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When you think about it, open source is a fundamentally weird concept.

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‘Hey, I'm going to go create a community garden, want to join? Oh, no one asked me to do it. No, I'm not getting paid for it. No, it's not in my neighborhood, why do you ask? I just have some good ideas for the layout of a garden and want to test them out. If people like it, cool! They can use or change the garden if they like. Or, use it as inspiration for creating new community gardens; that would be really neat.

You're in? Awesome. You'll have to bring your own dirt, shovels, plants, etc... If you know of anyone else that wants to do some planting, send them my way too. The more the merrier!’

Tending the open source garden

It is a bit odd. And yet, it works and has worked for the past 30-70 years (depending how you count). The community garden metaphor is pretty apt, given how much care and attention open source requires in order to be effective and useful.

Just like no two gardens are the same, no two open source projects are the same.

The social model of open source aims to capture the sociotechnical aspects of how we tend the open source garden. While developing this model, we explored how identifying the purpose of your open source project is important in setting expectations for your community, as well as for yourself. We added on how being upfront and transparent about how your project runs allows people interacting with it to make well-informed decisions. Last time, we ventured into the critical topic of empowerment and how to break down barriers to open source participation.

Welcoming and sustaining contributors

Most of those previous articles focused on both users and contributors, but this time we're going to put contributors at the center. And to be clear, when we reference ‘contributors’, we mean anyone who files an issue, writes documentation, fixes a test, creates a feature, reviews code, manages the budget, does user testing, writes a blog post – you name it. Contributions take many forms and most of them are underrecognized.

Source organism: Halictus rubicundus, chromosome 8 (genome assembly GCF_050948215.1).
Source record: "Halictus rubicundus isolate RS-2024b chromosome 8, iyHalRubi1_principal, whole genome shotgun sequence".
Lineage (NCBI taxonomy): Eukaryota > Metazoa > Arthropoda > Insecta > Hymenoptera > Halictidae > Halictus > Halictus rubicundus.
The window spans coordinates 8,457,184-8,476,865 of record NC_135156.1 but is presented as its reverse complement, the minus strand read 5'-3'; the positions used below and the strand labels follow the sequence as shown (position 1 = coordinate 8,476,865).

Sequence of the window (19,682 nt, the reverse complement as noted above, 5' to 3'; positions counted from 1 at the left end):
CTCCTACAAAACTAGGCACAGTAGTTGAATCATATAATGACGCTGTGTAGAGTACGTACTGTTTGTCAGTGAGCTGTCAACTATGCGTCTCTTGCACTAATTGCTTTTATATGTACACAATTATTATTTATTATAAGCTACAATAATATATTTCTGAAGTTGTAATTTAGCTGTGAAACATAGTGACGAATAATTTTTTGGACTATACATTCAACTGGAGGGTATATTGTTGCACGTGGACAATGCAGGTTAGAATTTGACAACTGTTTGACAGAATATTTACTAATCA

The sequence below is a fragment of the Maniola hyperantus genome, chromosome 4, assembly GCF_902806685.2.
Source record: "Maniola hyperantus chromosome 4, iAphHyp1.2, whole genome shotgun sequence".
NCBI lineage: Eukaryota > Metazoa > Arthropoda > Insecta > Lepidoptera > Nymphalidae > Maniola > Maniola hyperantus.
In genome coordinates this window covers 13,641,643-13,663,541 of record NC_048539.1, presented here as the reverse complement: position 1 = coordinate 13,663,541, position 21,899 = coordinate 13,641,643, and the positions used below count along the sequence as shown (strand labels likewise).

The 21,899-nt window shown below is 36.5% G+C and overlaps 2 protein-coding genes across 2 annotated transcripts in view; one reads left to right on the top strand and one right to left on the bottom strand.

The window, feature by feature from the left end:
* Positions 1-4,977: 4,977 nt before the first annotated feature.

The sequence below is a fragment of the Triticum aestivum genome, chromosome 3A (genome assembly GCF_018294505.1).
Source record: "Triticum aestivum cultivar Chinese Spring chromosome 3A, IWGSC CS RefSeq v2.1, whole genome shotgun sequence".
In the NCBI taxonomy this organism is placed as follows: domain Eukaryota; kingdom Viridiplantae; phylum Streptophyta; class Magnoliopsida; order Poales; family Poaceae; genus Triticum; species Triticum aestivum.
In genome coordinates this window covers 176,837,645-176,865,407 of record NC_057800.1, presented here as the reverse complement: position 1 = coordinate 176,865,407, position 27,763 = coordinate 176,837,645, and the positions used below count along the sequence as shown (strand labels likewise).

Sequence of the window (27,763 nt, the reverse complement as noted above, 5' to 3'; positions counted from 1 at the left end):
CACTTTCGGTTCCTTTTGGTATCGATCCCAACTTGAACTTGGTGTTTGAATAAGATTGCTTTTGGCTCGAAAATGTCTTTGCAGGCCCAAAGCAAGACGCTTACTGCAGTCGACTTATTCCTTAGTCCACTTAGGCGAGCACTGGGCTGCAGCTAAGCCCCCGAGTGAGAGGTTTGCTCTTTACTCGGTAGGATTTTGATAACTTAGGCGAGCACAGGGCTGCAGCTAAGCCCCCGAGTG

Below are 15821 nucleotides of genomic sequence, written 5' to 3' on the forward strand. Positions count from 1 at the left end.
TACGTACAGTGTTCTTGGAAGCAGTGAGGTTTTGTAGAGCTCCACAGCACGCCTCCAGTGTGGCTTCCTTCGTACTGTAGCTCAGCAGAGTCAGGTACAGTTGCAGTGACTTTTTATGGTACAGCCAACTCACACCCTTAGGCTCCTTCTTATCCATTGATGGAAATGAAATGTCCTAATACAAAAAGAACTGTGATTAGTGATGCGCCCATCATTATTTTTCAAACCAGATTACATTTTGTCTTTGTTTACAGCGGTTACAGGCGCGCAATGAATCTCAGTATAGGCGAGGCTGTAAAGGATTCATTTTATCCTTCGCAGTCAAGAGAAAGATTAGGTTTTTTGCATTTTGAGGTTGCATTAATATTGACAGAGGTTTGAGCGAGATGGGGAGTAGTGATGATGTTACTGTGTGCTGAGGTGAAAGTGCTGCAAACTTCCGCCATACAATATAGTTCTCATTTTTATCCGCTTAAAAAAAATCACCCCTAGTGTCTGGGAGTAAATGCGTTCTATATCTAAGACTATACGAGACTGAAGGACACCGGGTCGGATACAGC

A crucial part of how a project gets off the ground and keeps itself from languishing is cultivating a healthy contributor community. While much of that is more of an art than a science, maintainers can sow the seeds for success by highlighting the ways that people can become involved in and grow within an open source project.

Here are five ways to welcome and retain contributors:

1. Bringing in new contributors

Maintainers have a number of tools at their disposal to make onboarding to a new project easier. The good first issue label (or tag) has provided a way for newcomers to identify tasks that are suitable for them. Other projects go further and designate issues by area of expertise, such as design, UX, technical writing, samples, and others. This allows new contributors to find issues that align with their talents or interests, and indicates that the project welcomes those types of contributions.

Adding a list of labels or tags in use by your project to the contributing documentation helps people looking for a project to contribute to identify if your project is right for them.

For example, the static site generator Hugo labels its issues for easy filtering and the Python code formatter Black uses many labels to indicate intersections of interests.

2. Guiding potential contributors

Open source has the potential to be scary for newcomers, as working in the open can be nerve wracking. Many people who are active in open source today credit their involvement to the person or people who sat down with them to walk them through their first contribution. Some projects try to scale that experience by creating mentoring programs to help potential contributors understand the dynamics of the project and the mechanics of open source.